I have been living with Borderline Personality Disorder since I was a teenager, however i was only diagnosed a few years ago. Despite the number of people being diagnosed rising, there is still a lot of stigma attached it.
The majority of people diagnosed with BPD are women, and it is thought that approximately 1% of the population suffers with BPD. You would think that something so common would be more understood, especially by health professionals, however they are sometimes the worst ones for stigmatising the Disorder. There is no cure for BPD and treatment options are limited but they do exist with hard work. For this reason, many health professionals write off BPD sufferers.
People with BPD are often perceived as manipulative, attention seeking, chaotic, over dramatic, unstable, intense, dangerous, impulsive, moody, risk takers, damaged and abused.
I know I am unfiltered and often talk without thinking first, and I can be over bearing in friendships because I just want to make friends and keep friends. I’m fully aware that I have scared people away, and that I am too much for some. There’s a mum at school who refuses to befriend me on Facebook – I think it’s because of my over friendliness. I try to be everyone’s friend and help everyone, sometimes to the detriment of others friendship i guess. I also have an addictive personality, and for this reason I no longer drink alcohol. I used to binge drink an alarmingly large amount each week, even on week nights. Now my addiction runs to TV shows – the current one being NCIS Lis Angeles. My emotions are wild, and something minor to most can cause me to be elated, or something sad happening can seem like the end of the world, like there is no grey area, I feel with an all or nothing approach. It is exhausting.
Borderline Personality Disorder is understood to come about from trauma. This isn’t always childhood abuse, however this is often thought of as the culprit. I grew up in a nice house, with nice parents, no broken family, and no abuse of any kind. My problem was high school, and the bullies. The ones who called me fat, who called me smelly, and who called me a slut. The ones who made life hell, looking down their nose at me because I didn’t wear designer clothes, because I wasn’t pretty enough, and because i just didn’t fit it. I began self harming when I was 12, and this continued throughout the whole of school and into college, and only really stopped when I left and the bullies were no longer there. By then the damage was already done though.
Since then I have had a number of big life events. Notably I was the victim of domestic violence for 2 years, during which my mental heath declined dramatically. I moved away from home to be with a boy, we had a baby and we moved home. It was only once we settled back down that I really took note of my mental health and sought help for it.
When speaking with the psychiatrist she asked me if I really wanted the diagnosis, as most people resist it, not wanting to be tarred with that brush. My answer was simple. I didn’t want to have BPD, but if I had it, i wanted to know. Knowledge is power. And that’s how I got my diagnosis.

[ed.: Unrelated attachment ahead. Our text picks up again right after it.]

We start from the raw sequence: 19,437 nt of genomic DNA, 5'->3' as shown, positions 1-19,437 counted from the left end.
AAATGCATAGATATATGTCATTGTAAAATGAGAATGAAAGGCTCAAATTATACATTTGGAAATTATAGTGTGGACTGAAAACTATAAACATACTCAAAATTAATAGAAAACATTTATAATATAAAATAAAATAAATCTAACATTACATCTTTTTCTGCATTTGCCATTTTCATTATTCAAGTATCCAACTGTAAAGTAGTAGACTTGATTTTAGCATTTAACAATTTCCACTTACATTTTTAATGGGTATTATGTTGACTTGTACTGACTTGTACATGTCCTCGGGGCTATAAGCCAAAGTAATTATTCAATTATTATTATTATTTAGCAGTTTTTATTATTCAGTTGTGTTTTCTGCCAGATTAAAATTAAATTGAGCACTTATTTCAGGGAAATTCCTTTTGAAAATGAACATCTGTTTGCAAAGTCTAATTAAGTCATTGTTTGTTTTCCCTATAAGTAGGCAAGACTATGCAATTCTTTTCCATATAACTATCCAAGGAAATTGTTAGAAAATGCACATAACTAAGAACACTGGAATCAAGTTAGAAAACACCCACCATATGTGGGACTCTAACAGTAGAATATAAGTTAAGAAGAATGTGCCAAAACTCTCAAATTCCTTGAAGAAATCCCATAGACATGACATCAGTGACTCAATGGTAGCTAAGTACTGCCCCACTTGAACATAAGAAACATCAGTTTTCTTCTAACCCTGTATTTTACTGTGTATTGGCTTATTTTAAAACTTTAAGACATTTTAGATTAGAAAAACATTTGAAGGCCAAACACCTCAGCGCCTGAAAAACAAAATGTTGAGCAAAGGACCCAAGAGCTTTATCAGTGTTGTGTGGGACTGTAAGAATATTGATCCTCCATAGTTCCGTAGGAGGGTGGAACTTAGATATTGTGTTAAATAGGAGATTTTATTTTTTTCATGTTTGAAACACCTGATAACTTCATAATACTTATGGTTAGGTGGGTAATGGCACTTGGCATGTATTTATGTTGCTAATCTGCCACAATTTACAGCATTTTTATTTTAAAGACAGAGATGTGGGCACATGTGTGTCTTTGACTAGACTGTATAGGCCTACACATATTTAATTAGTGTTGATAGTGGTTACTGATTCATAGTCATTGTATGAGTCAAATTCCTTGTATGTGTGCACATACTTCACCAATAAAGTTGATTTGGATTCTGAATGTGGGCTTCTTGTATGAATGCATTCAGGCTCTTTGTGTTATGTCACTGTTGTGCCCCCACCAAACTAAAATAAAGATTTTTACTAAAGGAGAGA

I didn’t understand at first why people would resist it, but it soon became clear. The next psychiatrist I saw basically wrote me off because of it. He couldn’t treat me or do anything for me and I just had to deal with it. He said the only way I could do that was to have a solid routine. This man clearly knew nothing about me, because routine is a big part of my life. I am a huge creature of habit as well, sticking within my comfort zone. He wouldn’t offer any advice other than that, and treated me as though i was less of a person because of my diagnosis. That’s when I finally understood why she asked if.
Being told you have a personality disorder is like being told you have something wrong with YOU – that who you are is broken, and wrong. Why would anyone like someone like that?
There are times where I am embarrassed by my diagnosis, and feel judged and looked down on like I’m that teenager all over again. I loathe myself and it makes me believe all those things those bullies said to me, and that I am worthless, a second class citizen in a world of unbroken people. It makes me question my existence in this world and whether it would be better off without me.
I am currently reading a book about Broadmoor, and when talking about the admissions process, they split them into 2 categories – those who are ‘mentally ill’ and those who have personality disorders. The first category captures everything from depression and anxiety to schizophrenia and bipolar. They’re deemed to be things they can help people with, and those with personality disorders aren’t. Again, no wonder we have such stigma in society.
The reality of it for me though, is that I may come across as those things sometimes, but you also need to know that I am loving, caring and fiercely protective of my loved ones. This curse of BPD gives me positive attributions and allows me to love people so deeply.
My addictive nature means I’m a good buddy for watching boxsets and discussing them.
My craving for human contact led me to volunteer work where i help vulnerable women.
My big personality makes me come over as confident, but actually I’m quite shy underneath.
My all or nothing mood means I am over enthusiastic for you at your good news, and will always help you celebrate.
My unfiltered approach means my advice to your problem will always be honest and my true opinion, nothing is sugar coated.
So let’s get rid of the stigma. Now you know my story, I hope it’s given you an insight into what it’s like to live with BPD and that we’re not all bad. Give us a chance and we can show you how good we can be